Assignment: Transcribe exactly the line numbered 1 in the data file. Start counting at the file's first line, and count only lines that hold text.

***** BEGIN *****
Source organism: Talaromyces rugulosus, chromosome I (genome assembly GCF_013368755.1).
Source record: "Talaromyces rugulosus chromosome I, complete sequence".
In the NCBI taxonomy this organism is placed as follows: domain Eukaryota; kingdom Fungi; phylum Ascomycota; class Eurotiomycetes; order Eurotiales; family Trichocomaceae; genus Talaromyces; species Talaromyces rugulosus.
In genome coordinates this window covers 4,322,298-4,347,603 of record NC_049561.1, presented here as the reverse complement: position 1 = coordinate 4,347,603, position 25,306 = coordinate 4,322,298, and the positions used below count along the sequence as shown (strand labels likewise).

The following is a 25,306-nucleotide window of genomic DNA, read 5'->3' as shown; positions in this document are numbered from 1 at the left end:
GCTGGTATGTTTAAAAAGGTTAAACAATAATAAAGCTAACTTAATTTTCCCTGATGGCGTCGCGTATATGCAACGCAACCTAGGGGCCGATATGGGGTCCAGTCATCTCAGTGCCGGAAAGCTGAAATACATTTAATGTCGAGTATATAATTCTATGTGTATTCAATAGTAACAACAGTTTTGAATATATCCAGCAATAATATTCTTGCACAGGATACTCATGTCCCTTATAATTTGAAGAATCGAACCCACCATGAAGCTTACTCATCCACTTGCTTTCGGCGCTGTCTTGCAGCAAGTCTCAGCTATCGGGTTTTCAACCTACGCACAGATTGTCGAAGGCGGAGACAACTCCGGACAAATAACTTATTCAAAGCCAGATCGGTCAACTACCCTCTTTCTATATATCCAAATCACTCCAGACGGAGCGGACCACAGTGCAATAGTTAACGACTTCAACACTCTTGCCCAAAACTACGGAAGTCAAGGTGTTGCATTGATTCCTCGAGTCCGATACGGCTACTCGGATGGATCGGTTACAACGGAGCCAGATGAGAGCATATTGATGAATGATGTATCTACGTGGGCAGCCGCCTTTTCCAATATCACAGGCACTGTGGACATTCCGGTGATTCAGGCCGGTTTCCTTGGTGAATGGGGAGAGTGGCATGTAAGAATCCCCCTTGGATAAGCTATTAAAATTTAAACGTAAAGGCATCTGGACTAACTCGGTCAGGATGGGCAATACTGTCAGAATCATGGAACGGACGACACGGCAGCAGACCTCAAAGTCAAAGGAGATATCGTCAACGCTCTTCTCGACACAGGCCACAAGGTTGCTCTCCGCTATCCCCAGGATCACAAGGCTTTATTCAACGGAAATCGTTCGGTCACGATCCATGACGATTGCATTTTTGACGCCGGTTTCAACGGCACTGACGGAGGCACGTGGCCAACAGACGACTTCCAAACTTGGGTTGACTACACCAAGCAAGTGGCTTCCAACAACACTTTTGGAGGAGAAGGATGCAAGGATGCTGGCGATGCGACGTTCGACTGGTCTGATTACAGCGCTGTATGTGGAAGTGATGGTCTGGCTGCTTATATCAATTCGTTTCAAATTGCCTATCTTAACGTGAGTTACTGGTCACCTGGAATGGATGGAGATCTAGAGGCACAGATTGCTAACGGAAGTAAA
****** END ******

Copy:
Source organism: Talaromyces rugulosus, chromosome I (genome assembly GCF_013368755.1).